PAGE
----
Light Weight Internet Protocol (LWIP)

Status: rtems-lwip is currently under development.

Active volunteers: Vijay Kumar Banerjee, Kinsey Moore

Those looking to use rtems-lwip should use the "master" branch at:

Current status of rtems-lwip:

  • Tested on Beaglebone Black.
  • Tested with ZynqMP BSP on QEMU, ZCU102, CFC-400X
  • TMS570 drivers added, but not tested yet.
  • Work-in-Progress: STM32 support is being added and it'll be pushed to the devel branch once tested with hardware.
  • Currently on lwIP 2.1.3

Source origin repositories are documented in the ORIGIN.* files in the rtems-lwip repository.

RTEMS Source Builder configuration files lwip-1-1.cfg and lwip-1.cfg are located in next RSB locations

Update the RTEMS port of LWIP. Provide reproducible test cases so we can be sure it stays in working condition. See discussion on #1712.

LwIP Integration with RTEMS File Descriptors

Many POSIX applications expect that sockets and file descriptors are allocated from same space and can be interchanged in many functions (read, write, close etc.) which allows to use fdopen, FILE stream, printf etc. on sockets. Original RTEMS BSD based stack is fully integrated as well as new BSD based stack. There are some pointers and thoughts about this work

It is necessary to write bridge between LwIP connections representation and RTEMS file descriptors.

Historical Example

Template for this work can be found in

FDs for socket are allocated in function

socket (int domain, int type, int protocol)

        error = socreate(domain, &so, type, protocol, NULL);
        if (error == 0) {
                fd = rtems_bsdnet_makeFdForSocket (so);
                if (fd < 0)
                        soclose (so);

which calls function rtems_bsdnet_makeFdForSocket(). That function can be copied unchanged for LwIP bridge.

Current Working Method

One option is to map functions to lwip_socket, lwip_recive etc. and keep transformation from RTEMS FD number to LwIP FD number. LwIP FD number can be kept in iop->data1 member type. See function rtems_bsdnet_fdToSocket() in original BSD integrated RTEMS networking. rtems_libio_t structure is defined in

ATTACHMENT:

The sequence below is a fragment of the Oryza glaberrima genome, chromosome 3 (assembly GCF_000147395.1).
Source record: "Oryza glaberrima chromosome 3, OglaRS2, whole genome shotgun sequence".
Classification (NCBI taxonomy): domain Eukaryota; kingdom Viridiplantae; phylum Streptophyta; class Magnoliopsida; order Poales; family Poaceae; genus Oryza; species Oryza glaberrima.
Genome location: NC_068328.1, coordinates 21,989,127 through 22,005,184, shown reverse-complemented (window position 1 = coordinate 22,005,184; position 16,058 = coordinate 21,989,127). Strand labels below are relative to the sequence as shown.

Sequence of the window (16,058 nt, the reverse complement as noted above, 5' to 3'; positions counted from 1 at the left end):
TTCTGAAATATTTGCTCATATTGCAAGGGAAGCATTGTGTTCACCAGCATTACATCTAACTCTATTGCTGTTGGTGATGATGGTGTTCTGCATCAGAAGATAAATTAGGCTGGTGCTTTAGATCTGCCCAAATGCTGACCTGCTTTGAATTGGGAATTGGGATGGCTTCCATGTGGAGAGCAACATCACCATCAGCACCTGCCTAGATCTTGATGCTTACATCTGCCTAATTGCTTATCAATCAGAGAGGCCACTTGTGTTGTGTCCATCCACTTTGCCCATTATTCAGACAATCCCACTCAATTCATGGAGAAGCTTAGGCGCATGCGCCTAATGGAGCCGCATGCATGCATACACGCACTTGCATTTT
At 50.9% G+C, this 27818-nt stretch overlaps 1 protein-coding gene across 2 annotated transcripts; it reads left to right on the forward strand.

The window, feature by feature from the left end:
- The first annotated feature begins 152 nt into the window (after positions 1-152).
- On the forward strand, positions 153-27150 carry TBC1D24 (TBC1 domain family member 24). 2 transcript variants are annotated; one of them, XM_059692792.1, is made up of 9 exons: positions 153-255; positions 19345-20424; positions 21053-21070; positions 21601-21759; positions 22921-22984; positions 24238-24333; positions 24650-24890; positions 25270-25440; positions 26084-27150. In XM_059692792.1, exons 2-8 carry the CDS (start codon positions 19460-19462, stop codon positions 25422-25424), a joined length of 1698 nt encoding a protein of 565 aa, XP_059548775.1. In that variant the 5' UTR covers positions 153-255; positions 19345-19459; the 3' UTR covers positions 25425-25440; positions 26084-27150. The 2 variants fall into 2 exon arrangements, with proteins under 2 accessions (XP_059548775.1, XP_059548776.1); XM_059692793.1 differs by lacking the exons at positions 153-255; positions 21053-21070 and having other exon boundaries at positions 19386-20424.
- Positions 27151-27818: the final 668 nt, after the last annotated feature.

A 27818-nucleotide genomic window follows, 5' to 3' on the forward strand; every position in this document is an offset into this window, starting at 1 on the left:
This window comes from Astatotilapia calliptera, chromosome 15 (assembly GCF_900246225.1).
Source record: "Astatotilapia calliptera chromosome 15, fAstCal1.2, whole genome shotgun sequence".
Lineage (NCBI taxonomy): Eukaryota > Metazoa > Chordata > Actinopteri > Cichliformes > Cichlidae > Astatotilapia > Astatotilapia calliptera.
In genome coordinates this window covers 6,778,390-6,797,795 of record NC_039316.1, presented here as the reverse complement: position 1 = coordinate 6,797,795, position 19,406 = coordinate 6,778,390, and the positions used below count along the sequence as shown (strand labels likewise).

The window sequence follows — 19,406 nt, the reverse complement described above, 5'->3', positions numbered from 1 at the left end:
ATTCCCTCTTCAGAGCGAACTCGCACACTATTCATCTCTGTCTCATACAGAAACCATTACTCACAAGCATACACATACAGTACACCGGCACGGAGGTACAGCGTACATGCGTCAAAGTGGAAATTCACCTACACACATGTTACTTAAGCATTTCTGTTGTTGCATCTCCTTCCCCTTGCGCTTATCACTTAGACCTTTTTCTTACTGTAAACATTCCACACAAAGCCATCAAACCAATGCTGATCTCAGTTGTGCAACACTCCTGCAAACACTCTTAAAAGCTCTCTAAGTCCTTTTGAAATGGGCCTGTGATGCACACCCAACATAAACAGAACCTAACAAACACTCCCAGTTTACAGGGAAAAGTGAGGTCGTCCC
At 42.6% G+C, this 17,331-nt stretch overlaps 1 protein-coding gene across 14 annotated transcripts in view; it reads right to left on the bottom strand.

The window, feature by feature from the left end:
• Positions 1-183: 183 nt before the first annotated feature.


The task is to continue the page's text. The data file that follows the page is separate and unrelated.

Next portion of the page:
typedef struct rtems_libio_tt rtems_libio_t;

struct rtems_libio_tt {
  rtems_driver_name_t                    *driver;
  off_t                                   offset;    /* current offset into file */
  uint32_t                                flags;
  rtems_filesystem_location_info_t        pathinfo;
  uint32_t                                data0;     /* private to "driver" */
  void                                   *data1;     /* ... */

The same header file defines structure specifying file operations as well

struct _rtems_filesystem_file_handlers_r {
  rtems_filesystem_open_t open_h;
  rtems_filesystem_close_t close_h;
  rtems_filesystem_read_t read_h;
  rtems_filesystem_write_t write_h;
  rtems_filesystem_ioctl_t ioctl_h;
  rtems_filesystem_lseek_t lseek_h;
  rtems_filesystem_fstat_t fstat_h;
  rtems_filesystem_ftruncate_t ftruncate_h;
  rtems_filesystem_fsync_t fsync_h;
  rtems_filesystem_fdatasync_t fdatasync_h;
  rtems_filesystem_fcntl_t fcntl_h;
  rtems_filesystem_poll_t poll_h;
  rtems_filesystem_kqfilter_t kqfilter_h;
  rtems_filesystem_readv_t readv_h;
  rtems_filesystem_writev_t writev_h;

This simple way how to map RTEMS descriptors to LwIP ones can be found in file

lwIP has its own set of network and socket headers that have been bypassed to use the Newlib headers that RTEMS and LibBSD depend on to provide consistent operation with ported code.

This solution does not provide non-block support, but RTEMS provided telnet daemon runs against this implementation. Next object files were removed from librtemscpu.a to ensure that LWIP provided ones are used.

  ar d librtemscpu.a in_proto.o ip_fw.o ip_icmp.o ip_input.o \
                     main_netstats.o main_ping.o rtems_syscall.o \
                     tcp_debug.o tcp_input.o tcp_output.o tcp_subr.o \
                     tcp_timer.o tcp_usrreq.o udp_usrreq.o

But simple solution has disadvantage that there are consulted two tables (FD_RTEMS -> RTEMS iop data, FD_LwIP to LwIP connection state) in each operation function. even worse both tables and objects have to be separately allocated and freed. Better solution is to not use LwIP provided FD allocation layer and use directly API working with connection state through structure pointers to struct netconn. LwIP FD API is, in fact, based on this lower level API. struct netconn based API implementation can be found in the file

The mapping of the new RTEMS BSD stack to RTEMS CPUkit FD handles can be found in the following file as another example:


As for the locking, I expect that for beginning there has to be global lock at start of each function pointed by _rtems_filesystem_file_handlers_r operations. It is possible to relax this to per struct netconn separate semaphores later. But for small single CPU targets this would cause higher overhead than global networking lock and for big systems new BSD stack is used anyway.

As for LwIP architecture, it uses quite complex mechanism to queue all call to the core to single working thread. Queuing is quite complex, allocates structure for each pending request and these requests are for most operations processes fully sequentially. Even authors of LwIP see that there is no need to queue requests that are served sequentially and there is introduced new experimental option LWIP_TCPIP_CORE_LOCKING which allows to protect LwIP core by single mutex/semaphore. This has advantage that priority inheritance/boosting would work between tasks and much less resources are used by LwIP. But for start I suggest to play with default queue LwIP mechanism for now.

Last modified on 11/23/22 at 18:22:25 Last modified on 11/23/22 18:22:25